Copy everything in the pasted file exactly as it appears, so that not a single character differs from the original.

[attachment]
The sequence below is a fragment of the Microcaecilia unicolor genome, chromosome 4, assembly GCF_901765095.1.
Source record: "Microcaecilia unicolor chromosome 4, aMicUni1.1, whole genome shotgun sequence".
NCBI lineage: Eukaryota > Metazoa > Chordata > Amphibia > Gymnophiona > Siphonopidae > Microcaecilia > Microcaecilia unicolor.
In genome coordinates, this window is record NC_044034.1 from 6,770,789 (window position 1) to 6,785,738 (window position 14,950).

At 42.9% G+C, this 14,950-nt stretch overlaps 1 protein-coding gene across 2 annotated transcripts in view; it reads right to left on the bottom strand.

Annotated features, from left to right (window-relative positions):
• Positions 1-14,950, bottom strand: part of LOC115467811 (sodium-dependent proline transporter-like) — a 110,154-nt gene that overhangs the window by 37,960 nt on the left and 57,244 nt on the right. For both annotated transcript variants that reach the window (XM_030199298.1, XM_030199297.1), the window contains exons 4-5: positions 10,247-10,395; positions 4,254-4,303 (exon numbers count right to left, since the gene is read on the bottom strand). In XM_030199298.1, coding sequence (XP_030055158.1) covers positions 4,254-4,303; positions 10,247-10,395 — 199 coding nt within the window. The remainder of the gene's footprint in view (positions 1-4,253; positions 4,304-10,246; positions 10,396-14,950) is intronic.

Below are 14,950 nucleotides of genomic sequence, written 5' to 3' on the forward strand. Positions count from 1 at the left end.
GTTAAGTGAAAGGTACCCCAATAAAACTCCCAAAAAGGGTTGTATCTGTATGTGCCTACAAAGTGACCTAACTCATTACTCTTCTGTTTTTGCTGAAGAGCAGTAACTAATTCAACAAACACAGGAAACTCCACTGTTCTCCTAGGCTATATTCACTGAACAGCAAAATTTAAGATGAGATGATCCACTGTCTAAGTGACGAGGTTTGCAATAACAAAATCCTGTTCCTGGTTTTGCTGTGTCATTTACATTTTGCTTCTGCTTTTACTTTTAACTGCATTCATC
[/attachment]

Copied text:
The sequence below is a fragment of the Microcaecilia unicolor genome, chromosome 4, assembly GCF_901765095.1.
Source record: "Microcaecilia unicolor chromosome 4, aMicUni1.1, whole genome shotgun sequence".
NCBI lineage: Eukaryota > Metazoa > Chordata > Amphibia > Gymnophiona > Siphonopidae > Microcaecilia > Microcaecilia unicolor.
In genome coordinates, this window is record NC_044034.1 from 6,770,789 (window position 1) to 6,785,738 (window position 14,950).

At 42.9% G+C, this 14,950-nt stretch overlaps 1 protein-coding gene across 2 annotated transcripts in view; it reads right to left on the bottom strand.

Annotated features, from left to right (window-relative positions):
• Positions 1-14,950, bottom strand: part of LOC115467811 (sodium-dependent proline transporter-like) — a 110,154-nt gene that overhangs the window by 37,960 nt on the left and 57,244 nt on the right. For both annotated transcript variants that reach the window (XM_030199298.1, XM_030199297.1), the window contains exons 4-5: positions 10,247-10,395; positions 4,254-4,303 (exon numbers count right to left, since the gene is read on the bottom strand). In XM_030199298.1, coding sequence (XP_030055158.1) covers positions 4,254-4,303; positions 10,247-10,395 — 199 coding nt within the window. The remainder of the gene's footprint in view (positions 1-4,253; positions 4,304-10,246; positions 10,396-14,950) is intronic.

Below are 14,950 nucleotides of genomic sequence, written 5' to 3' on the forward strand. Positions count from 1 at the left end.
GTTAAGTGAAAGGTACCCCAATAAAACTCCCAAAAAGGGTTGTATCTGTATGTGCCTACAAAGTGACCTAACTCATTACTCTTCTGTTTTTGCTGAAGAGCAGTAACTAATTCAACAAACACAGGAAACTCCACTGTTCTCCTAGGCTATATTCACTGAACAGCAAAATTTAAGATGAGATGATCCACTGTCTAAGTGACGAGGTTTGCAATAACAAAATCCTGTTCCTGGTTTTGCTGTGTCATTTACATTTTGCTTCTGCTTTTACTTTTAACTGCATTCATC